Social Media Helps LGBT and Feminism

It could be said that, for years now, the majority of people who support LGBTQ rights have also been quite supportive of the feminist community. Even with that overwhelming amount of support, both females and LGBTQ individuals still struggle in both the workplace and on college campuses.

However, it’s necessary to note that social networking is helping both of these groups make amazing strides in both the workplace and on college campuses. For example, when the Supreme Court began debating Proposition 8 early this week, Facebook became flooded with pictures of red equal signs and other such signs of support. These pictures, consequently, spark conversation, debate and questions. All of that is incredibly helpful because it forces the government to take notice of what the people are actually calling for. The same is true for people who are able to organize online campaigns, petitions, or discussion groups in support of LGBTQ individuals and/or women. In this decade, the Internet is more powerful than ever.

Brian Levin, a writer for The Huffington Post, took note on how social media and networking affects social changes and movements. He describes a “chain reaction” in which people change their pictures and, in some cases, actual stance on a particular change. Social media such as Facebook “affords us the ability to learn what our friends think about the issues of the day” and through this network we can learn more. Not only that, but the feeling of being supported by so many people helps the people who are fighting for their rights.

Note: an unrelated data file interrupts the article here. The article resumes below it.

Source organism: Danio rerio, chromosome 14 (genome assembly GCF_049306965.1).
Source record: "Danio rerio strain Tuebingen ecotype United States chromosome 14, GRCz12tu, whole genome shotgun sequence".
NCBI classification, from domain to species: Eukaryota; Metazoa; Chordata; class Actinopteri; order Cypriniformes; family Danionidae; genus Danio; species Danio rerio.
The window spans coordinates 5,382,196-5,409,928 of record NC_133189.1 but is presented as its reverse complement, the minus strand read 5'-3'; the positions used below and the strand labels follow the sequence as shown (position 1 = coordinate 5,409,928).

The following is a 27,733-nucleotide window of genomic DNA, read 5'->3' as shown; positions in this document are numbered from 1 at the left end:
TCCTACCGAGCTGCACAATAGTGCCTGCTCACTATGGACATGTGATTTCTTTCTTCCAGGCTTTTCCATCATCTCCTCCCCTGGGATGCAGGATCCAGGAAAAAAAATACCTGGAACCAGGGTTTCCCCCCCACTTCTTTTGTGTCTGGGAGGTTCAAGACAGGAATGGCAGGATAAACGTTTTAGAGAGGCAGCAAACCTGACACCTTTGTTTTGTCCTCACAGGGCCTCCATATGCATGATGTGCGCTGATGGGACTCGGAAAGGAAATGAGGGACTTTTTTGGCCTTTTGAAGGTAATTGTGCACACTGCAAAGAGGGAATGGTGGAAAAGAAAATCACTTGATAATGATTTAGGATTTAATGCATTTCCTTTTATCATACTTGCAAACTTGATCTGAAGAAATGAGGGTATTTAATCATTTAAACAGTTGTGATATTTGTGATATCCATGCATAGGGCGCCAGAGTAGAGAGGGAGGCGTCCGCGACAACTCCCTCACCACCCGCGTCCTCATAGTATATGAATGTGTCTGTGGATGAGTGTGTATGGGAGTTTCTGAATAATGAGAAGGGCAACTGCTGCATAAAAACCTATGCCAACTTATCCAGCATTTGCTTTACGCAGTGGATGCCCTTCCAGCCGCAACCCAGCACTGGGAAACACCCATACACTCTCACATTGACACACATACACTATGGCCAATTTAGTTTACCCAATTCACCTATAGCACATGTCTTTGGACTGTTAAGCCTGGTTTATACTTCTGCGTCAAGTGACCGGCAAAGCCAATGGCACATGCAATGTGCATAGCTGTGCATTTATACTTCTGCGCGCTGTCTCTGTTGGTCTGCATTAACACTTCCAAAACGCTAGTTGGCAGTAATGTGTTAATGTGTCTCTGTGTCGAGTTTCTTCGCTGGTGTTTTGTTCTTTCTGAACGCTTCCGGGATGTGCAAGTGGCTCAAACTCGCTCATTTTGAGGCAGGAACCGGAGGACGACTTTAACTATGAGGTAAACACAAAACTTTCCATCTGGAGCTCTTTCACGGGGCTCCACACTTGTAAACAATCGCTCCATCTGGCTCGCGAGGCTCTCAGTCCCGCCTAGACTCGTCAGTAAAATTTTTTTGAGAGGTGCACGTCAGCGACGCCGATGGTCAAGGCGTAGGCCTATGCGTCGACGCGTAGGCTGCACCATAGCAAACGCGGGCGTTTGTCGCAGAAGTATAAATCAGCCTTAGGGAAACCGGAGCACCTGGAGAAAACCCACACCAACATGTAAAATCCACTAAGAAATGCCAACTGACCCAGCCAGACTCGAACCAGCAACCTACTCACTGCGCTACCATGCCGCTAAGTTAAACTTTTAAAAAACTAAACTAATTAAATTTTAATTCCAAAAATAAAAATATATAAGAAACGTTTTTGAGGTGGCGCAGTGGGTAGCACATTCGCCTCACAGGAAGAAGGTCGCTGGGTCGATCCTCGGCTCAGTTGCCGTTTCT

Social media and networking has also show a strong stand in the feminist movement. One such example is Rush Limbaugh’s defeat through social media. Limbaugh, a conservative radio talk show host, called out derogatory names at a female law student after she gave her testimony about contraception to Congress. In response, a “coalition of active feminists prepared at a moment’s notice to blow the lid off sexist attacks.” These feminists took to Facebook and Twitter which “dealt Limbaugh the worst humiliation of his controversial career.” Even more, this attack on Limbaugh was not organized; it was spontaneous and powerful.

This being the modern-day and 21st century, it’s such a surprise that people are still fighting for equality. Now, though, it is easier to get a movement started through the use of media and our networks. This can be seen in so many instances such as a simple change of a profile picture, writing about our thoughts, or calling out people in the wrong. These things, no matter how small and simple, stir up conversations about what we really want.

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